How should the media treat the case of Sion Jenkins which recently returned to the headlines after Mr Jenkins’ conviction for the murder of his foster daughter Billie Jo was quashed by the Court of Appeal? Last month the Court of Appeal held that had fresh scientific evidence relevant to the key issue of the blood spattering on Mr Jenkins’ clothes been before the jury it might reasonably have affected their decision to convict Mr Jenkins. It ordered a retrial.
The case is of great public interest. The story made the front page of five national newspapers the day after the retrial decision was announced.
However the media must handle the reporting on such a high profile case carefully both before and during the new trial, to ensure that they do not breach the law on contempt.
The key issue is the strict liability rule in the Contempt of Court Act 1981, which applies to the case as the proceedings are “active” within the meaning of the Act.
A newspaper may be held to be in contempt for publications tending to interfere with the course of justice regardless whether it intended to do so.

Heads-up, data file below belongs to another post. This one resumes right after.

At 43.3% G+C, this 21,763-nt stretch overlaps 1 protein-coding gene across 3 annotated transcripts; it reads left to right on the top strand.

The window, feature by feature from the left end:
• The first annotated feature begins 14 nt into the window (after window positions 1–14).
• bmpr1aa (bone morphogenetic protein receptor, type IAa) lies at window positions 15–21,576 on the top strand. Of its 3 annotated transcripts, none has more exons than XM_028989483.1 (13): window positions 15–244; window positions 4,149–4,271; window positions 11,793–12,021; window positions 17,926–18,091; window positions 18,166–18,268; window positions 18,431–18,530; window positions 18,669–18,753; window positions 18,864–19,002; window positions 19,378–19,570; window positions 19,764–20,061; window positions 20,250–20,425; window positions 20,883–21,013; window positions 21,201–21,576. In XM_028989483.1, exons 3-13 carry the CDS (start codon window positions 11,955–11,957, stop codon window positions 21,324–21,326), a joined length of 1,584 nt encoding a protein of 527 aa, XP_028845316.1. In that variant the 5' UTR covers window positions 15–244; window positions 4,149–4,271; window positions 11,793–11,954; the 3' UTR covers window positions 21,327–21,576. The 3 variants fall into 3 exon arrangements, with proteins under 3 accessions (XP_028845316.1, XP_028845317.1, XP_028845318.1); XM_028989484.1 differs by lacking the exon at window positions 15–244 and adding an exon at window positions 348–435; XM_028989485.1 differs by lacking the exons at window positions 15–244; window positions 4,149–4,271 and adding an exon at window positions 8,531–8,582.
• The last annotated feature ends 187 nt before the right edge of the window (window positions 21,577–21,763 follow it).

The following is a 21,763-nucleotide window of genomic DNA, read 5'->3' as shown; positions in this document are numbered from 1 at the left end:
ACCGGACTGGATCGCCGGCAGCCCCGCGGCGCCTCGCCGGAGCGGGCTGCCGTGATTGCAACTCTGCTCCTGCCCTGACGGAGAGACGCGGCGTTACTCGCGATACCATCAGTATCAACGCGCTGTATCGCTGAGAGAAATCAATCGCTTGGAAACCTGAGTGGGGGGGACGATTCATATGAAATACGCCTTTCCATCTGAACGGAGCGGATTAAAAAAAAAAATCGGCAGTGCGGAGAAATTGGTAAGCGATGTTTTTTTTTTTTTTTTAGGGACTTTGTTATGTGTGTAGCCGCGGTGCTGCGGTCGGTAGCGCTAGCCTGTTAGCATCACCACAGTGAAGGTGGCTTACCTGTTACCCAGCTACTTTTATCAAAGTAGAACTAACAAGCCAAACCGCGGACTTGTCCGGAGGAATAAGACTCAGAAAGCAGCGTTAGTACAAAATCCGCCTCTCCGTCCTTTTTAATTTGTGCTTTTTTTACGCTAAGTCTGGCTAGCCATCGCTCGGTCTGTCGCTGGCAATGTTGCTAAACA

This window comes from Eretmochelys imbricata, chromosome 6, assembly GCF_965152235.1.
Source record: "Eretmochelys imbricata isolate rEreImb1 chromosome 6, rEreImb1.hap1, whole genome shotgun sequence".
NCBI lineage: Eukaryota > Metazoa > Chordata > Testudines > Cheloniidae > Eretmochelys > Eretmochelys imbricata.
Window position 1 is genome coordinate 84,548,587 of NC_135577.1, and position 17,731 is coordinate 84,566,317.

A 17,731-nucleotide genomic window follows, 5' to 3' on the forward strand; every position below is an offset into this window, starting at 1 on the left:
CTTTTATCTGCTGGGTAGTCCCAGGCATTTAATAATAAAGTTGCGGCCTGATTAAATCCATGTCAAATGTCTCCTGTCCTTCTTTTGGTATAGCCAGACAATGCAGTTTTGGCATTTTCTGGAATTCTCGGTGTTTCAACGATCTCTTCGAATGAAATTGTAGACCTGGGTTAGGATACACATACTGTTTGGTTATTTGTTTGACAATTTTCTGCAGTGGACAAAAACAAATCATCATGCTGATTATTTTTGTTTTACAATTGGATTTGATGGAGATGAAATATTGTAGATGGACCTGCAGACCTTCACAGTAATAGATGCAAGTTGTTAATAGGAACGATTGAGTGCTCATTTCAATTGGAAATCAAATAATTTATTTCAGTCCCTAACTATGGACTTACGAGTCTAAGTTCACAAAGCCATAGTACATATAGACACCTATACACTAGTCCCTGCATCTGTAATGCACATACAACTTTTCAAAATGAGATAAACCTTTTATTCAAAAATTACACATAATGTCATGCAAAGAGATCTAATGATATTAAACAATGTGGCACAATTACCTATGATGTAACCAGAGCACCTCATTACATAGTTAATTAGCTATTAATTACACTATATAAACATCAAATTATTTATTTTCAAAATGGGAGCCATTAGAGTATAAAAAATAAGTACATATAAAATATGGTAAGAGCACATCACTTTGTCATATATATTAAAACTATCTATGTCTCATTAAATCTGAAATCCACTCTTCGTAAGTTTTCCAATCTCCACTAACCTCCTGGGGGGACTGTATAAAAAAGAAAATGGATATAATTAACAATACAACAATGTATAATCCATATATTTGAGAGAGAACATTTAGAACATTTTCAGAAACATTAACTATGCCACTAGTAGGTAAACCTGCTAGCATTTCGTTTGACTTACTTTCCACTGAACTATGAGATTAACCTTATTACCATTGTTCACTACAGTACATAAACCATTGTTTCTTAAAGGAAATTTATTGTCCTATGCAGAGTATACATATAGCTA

The rule applies to publications which create a substantial risk that the course of justice in the proceedings in question will be seriously impeded or prejudiced.
The problem in the case of a retrial is that a great deal of potentially prejudicial information about the crime and the defendant has been put in the public domain since the original trial ended.
Newspapers must take care in the run-up to the new trial as well as during it, not to republish material that a Court may consider is likely to prejudice the minds of members of the jury.
A cautionary tale for newspapers comes from the trial in 2002 of certain Leeds United football players for assault on an Asian man.
The Sunday Mirror published an interview with the father of the victim while the jury was considering its verdicts in which he said he felt the attack on his son was racially motivated.
Throughout the proceedings the prosecution had made it clear that there was no allegation that the attack was racially motivated.
The trial collapsed because the Judge considered the defendants were no longer able to receive a fair trial on the basis that the article had revived the “misleading issue” of racial motivation which the prosecution, defence and Court had sought to exclude from the trial. The newspaper was fined £75,000.
The press must take care to report on the case of Sion Jenkins in a manner which does not impinge on his ability to receive a fair trial.
Material relating to the case and the manner in which it is presented must be carefully scrutinised before it is put before the public, even if it is information in the public domain.
Otherwise a newspaper may find itself facing costly legal action and a hefty fine.
Catherine Hurst Associate, Addleshaw Goddard